From deprivation to protest: Sri Lanka announces curfew after violent protests


At least five people died in street clashes. Although the prime minister resigned, hundreds of protesters tried to enter his house, for which he had to be pulled out.

Clashes between police and protesters in Colombo.AFP

In a matter of weeks, peace has definitely been shattered in this tiny island country in South Asia. The acute shortage of food, fuel and medicine has caused huge discontent among the population, which blames the powerful Rajapaksa clan for the crisis.

This Tuesday, the officials of Sri Lanka Thousands of soldiers and police were deployed to enforce a nationwide curfew after five people died against the new.

violence that ended about 200 injuredled to the resignation of Prime Minister Mahinda Rajapaksa, but it did little to stem the outcry from protesters, who They forcibly tried to break into his official residence.

Heavily armed soldiers had to come to his rescue as protesters broke into the main gate of his residence in Colombo and tried to enter the building where Rajapaksa and his family had taken refuge. “After the morning operation, the army evacuated the former prime minister and his family to a safe place,” a senior security official said. “At least 10 Molotov cocktails were thrown on the premises,” he said.

power ofel clan rajapakse after wobble Months of blackouts and product shortages On this island of 22 million people in the south of India, which is facing its worst economic crisis since independence in 1948.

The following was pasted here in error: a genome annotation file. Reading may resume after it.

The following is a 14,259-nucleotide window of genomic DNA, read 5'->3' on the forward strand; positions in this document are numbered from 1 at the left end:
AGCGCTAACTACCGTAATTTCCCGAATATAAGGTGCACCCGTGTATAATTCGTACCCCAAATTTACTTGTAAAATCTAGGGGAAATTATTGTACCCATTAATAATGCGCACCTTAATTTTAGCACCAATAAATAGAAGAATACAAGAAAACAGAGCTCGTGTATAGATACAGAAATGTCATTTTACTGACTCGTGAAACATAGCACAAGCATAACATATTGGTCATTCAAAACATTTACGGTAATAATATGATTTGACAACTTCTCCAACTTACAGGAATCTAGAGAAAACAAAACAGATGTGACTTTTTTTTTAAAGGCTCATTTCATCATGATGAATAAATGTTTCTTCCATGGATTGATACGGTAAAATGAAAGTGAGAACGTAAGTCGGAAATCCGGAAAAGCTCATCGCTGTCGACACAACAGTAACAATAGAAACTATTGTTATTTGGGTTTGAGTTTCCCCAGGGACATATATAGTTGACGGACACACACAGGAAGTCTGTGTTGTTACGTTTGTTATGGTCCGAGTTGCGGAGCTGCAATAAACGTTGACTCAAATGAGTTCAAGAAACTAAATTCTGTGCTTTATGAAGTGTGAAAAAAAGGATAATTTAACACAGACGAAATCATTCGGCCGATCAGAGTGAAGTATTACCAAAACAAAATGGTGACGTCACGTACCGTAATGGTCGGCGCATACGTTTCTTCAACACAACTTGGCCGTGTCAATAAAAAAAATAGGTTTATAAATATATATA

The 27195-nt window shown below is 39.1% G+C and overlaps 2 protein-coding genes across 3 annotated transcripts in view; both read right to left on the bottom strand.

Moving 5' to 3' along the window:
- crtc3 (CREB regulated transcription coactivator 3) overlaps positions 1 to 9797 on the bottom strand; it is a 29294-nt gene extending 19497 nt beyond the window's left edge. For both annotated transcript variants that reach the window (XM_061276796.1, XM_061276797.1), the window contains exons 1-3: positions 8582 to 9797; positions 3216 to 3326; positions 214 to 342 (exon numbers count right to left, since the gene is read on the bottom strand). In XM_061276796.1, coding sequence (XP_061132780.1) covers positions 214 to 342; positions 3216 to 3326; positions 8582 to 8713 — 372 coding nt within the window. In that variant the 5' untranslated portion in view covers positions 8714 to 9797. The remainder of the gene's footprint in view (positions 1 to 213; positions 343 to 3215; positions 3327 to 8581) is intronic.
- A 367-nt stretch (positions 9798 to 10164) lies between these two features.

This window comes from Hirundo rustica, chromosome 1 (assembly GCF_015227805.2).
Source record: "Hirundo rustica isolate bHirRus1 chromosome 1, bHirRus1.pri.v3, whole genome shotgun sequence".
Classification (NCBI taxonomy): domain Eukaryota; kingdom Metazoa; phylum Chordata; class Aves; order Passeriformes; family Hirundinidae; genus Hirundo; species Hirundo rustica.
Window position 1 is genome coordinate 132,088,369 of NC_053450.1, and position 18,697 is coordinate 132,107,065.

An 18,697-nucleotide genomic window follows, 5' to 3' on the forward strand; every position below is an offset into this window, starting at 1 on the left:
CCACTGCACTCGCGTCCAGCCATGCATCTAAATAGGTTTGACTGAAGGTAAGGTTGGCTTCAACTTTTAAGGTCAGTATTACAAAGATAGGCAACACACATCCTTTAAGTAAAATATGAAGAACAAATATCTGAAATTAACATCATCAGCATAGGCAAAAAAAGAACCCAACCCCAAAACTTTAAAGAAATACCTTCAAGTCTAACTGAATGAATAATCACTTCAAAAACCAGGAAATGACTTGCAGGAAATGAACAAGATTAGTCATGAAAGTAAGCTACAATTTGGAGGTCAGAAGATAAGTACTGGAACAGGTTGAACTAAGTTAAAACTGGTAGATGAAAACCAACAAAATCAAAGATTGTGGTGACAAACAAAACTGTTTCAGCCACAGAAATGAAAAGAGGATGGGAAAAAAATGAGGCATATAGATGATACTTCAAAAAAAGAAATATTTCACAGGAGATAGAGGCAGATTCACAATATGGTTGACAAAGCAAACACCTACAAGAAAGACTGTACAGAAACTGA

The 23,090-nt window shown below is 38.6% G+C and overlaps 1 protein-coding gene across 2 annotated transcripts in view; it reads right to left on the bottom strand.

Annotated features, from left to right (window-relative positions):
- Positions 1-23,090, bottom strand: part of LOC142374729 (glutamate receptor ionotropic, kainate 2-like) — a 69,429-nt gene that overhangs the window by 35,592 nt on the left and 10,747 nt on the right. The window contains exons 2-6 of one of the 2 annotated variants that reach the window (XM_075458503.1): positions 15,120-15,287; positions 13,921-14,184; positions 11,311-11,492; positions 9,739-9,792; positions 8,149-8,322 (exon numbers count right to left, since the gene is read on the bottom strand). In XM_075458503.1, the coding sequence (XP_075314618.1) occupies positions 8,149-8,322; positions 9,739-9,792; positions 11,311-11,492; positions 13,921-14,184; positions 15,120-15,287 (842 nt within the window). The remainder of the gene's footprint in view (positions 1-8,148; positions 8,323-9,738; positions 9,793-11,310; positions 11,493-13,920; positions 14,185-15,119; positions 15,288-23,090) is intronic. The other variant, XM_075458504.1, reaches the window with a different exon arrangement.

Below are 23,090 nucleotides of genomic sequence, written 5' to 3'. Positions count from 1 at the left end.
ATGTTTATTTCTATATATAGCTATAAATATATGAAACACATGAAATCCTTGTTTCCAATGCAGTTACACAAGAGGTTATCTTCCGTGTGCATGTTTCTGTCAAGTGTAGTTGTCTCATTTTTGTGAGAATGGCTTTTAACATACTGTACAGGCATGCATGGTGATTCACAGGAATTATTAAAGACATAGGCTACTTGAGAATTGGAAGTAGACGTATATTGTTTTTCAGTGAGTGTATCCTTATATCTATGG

“They beat us, they beat women and children”

Despite frequent calls for his resignation, President Gotabaya Rajapaksa (the former prime minister’s brother) remains in office and controls the security forces. On Friday he declared a state of emergency Strengthen your powers.

After largely peaceful anti-government protests, violence hit the streets of Colombo on Monday as supporters of Mahinda Rajapaksa (who was also president from 2005 to 2015) attacked opposition protesters with sticks and clubs. “They beat us, they beat the media, they beat women and children,” one witness said on condition of anonymity.

Police fired tear gas and water cannons to disperse the crowd and announced an immediate curfew in the capital, which was later extended across the country.

Officials indicated that it would remain in place till Wednesday morning, till then government and private offices, shops and schools would remain closed.

Nevertheless, the protesters violated the curfew to take revenge on the pro-government militants. Dozens of houses of Rajapaksa loyalists were burntAs well as car, bus or truck in and around Colombo.

Police had to fire tear gas shells at the prime minister’s residence and fire warning shells to control the crowd trying to enter the premises.

Mahinda Rajapaksa spoke of stepping down to pave the way for a unity government. But it was not clear whether the opposition would join a new executive as it had in the past refused to align itself with any member of the extended family.

With the Sri Lankan political system, even in a unity government, The President retains the power to appoint and fire ministers and judges. and enjoy immunity from prosecution.

For months, this small island country in South Asia has been grappling with acute shortages of food, fuel and medicine.

The economic fallout began to be felt when the coronavirus pandemic cut income from tourism and remittances and led the government to ban many imports to curb the flight of foreign currency. An estimated foreign debt of $51,000 million led the government to order a payment moratorium on 12 April.

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